Telling stories is actually something we all do every single day, and it’s something that most people are good at without even trying! Every time we seek to hold someone’s attention, or help them to remember something, or amuse them with a funny account of our day, we choose lively and descriptive language to have an impact.
The novelist E.M. Forster had an interesting definition of what makes a story. For him, it was the difference between these two statements:
‘The king died and then the queen died’
‘The king died and then the queen died of grief’.
Do you agree?
A good story makes you think
When one of the warders at Kensington Palace was asked why she likes Queen Victoria, she gave a surprising answer. ‘She wasn’t always a grumpy old widow in black, as people assume’, the warder said. ‘She was the first monarch to have her voice recorded, and the first to give birth with the help of chloroform. She was a modern woman’.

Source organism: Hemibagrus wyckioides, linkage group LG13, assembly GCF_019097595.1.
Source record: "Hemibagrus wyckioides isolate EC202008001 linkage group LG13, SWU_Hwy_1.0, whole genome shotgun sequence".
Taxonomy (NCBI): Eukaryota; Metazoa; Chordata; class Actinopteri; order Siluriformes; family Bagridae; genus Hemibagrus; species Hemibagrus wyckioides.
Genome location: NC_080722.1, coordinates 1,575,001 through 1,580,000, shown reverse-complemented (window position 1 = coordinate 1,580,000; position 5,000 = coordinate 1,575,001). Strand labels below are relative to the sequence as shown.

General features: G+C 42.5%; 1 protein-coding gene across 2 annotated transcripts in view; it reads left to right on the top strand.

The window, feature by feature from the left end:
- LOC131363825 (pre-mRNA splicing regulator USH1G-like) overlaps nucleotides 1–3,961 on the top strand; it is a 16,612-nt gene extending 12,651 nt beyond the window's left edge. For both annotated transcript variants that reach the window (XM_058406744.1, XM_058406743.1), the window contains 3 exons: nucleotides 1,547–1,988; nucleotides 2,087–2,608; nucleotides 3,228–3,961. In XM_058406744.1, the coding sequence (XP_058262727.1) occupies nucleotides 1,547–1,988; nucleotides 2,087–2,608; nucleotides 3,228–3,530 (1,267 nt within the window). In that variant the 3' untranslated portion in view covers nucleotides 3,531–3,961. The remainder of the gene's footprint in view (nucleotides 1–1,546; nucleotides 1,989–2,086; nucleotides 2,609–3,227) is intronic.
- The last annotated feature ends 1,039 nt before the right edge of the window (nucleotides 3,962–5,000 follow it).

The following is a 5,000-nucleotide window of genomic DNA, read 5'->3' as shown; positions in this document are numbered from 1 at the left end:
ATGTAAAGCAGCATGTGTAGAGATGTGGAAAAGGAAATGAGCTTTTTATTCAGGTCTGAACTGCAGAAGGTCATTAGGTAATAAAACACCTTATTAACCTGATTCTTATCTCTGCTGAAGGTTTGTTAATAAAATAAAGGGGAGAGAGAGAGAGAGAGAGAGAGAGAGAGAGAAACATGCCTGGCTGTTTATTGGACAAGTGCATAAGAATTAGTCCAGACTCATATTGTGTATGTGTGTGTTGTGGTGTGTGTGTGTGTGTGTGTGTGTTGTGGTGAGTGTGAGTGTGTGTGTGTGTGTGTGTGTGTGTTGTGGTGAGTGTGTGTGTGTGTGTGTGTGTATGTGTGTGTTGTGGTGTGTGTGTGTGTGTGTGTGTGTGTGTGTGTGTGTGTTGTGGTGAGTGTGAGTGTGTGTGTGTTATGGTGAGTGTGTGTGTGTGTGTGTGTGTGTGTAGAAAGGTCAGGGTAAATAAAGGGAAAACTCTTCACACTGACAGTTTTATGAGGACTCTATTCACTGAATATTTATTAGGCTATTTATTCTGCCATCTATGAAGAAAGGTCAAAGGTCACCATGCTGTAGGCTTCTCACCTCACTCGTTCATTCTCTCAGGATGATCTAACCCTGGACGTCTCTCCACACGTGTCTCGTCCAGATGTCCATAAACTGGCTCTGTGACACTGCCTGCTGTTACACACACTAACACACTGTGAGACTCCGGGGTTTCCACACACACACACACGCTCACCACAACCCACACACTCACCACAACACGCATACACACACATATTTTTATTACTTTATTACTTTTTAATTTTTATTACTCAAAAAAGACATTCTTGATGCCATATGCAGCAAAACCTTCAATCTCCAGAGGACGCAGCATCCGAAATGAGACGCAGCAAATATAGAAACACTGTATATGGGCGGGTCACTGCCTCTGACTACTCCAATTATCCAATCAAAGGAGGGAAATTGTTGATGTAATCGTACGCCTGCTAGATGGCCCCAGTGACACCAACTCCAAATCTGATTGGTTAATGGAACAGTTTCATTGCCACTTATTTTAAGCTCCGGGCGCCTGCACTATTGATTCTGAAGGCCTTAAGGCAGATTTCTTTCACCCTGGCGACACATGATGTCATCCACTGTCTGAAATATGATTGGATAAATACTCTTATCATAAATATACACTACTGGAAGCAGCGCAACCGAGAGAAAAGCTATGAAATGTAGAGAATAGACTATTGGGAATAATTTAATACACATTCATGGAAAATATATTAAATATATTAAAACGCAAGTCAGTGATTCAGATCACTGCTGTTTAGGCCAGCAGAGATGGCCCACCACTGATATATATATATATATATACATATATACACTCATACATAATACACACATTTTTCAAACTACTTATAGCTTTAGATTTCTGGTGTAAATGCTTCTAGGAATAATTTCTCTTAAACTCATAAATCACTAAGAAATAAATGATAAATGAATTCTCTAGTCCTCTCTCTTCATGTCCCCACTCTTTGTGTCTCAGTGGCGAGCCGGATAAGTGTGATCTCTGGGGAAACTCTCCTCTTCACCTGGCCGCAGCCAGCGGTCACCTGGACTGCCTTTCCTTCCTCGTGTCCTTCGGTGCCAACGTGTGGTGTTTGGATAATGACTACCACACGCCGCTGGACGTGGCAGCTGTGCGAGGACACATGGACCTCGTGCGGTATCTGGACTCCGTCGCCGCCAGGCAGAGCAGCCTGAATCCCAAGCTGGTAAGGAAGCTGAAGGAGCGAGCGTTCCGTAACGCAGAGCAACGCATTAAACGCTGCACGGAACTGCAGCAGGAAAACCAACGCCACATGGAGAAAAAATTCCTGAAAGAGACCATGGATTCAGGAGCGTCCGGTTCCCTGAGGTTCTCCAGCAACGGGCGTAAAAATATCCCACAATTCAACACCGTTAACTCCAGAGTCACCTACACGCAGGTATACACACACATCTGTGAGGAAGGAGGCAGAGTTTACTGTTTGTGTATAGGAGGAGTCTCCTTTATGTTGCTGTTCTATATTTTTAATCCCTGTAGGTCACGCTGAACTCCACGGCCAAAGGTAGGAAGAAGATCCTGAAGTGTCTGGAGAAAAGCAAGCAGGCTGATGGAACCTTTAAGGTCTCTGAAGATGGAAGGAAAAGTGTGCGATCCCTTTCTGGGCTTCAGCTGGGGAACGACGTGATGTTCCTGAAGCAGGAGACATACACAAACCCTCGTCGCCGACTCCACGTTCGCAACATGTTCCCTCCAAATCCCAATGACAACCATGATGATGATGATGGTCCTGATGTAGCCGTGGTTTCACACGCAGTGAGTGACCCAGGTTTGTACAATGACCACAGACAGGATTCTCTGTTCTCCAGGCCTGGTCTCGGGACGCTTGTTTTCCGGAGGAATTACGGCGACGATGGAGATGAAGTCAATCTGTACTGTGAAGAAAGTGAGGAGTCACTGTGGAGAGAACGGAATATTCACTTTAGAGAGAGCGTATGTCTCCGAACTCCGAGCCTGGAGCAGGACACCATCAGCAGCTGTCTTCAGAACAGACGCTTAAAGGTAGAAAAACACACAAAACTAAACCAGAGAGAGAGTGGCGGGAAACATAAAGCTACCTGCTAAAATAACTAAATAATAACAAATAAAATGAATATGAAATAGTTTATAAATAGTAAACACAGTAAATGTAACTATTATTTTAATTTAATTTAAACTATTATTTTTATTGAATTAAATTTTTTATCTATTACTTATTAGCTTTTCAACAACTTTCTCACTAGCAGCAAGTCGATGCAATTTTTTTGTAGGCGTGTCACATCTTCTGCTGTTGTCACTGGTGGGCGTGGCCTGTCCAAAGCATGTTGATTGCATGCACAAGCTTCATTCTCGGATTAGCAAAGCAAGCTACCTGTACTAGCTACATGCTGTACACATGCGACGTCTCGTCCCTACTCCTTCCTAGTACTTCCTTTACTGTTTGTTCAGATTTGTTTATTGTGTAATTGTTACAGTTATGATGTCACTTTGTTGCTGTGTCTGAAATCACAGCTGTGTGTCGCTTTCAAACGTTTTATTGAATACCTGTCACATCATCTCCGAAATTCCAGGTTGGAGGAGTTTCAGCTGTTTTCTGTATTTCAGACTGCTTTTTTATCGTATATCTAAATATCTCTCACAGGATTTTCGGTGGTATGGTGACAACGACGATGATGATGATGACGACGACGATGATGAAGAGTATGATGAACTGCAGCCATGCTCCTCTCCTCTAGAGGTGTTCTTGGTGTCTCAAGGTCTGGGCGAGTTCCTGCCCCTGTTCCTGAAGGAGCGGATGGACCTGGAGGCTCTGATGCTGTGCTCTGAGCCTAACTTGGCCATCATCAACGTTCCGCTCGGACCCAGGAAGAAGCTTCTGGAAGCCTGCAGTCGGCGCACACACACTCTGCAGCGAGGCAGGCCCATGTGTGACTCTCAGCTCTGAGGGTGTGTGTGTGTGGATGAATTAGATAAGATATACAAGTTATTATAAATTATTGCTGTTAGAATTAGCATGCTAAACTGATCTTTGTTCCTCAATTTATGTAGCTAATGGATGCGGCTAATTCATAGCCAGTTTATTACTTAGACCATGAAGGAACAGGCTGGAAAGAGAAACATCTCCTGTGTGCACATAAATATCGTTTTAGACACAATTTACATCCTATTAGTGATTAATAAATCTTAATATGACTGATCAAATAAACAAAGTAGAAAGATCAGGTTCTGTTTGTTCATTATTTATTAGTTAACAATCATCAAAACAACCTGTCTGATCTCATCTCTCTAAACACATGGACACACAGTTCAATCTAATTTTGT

History’s grey areas
This story came from one of our curators, who was showing round a group of visitors: ‘I mentioned that my favourite king is Charles I. There was outcry. “How can you like him?” cried one extremely cross lady. “He was a selfish, short-sighted, silly short-arse! He was against democracy, he caused needless suffering for thousands in the Civil War, and he deserved to have his head chopped off!” I said that she was right, but that I prefer to think of him as “wrong but romantic”. In my opinion, he was also noble, sensitive and principled, and found himself thrust into a job he wasn’t cut out to do. The more you learn more about a subject, the more black and white dissolves into all kinds of subtle shades of grey.’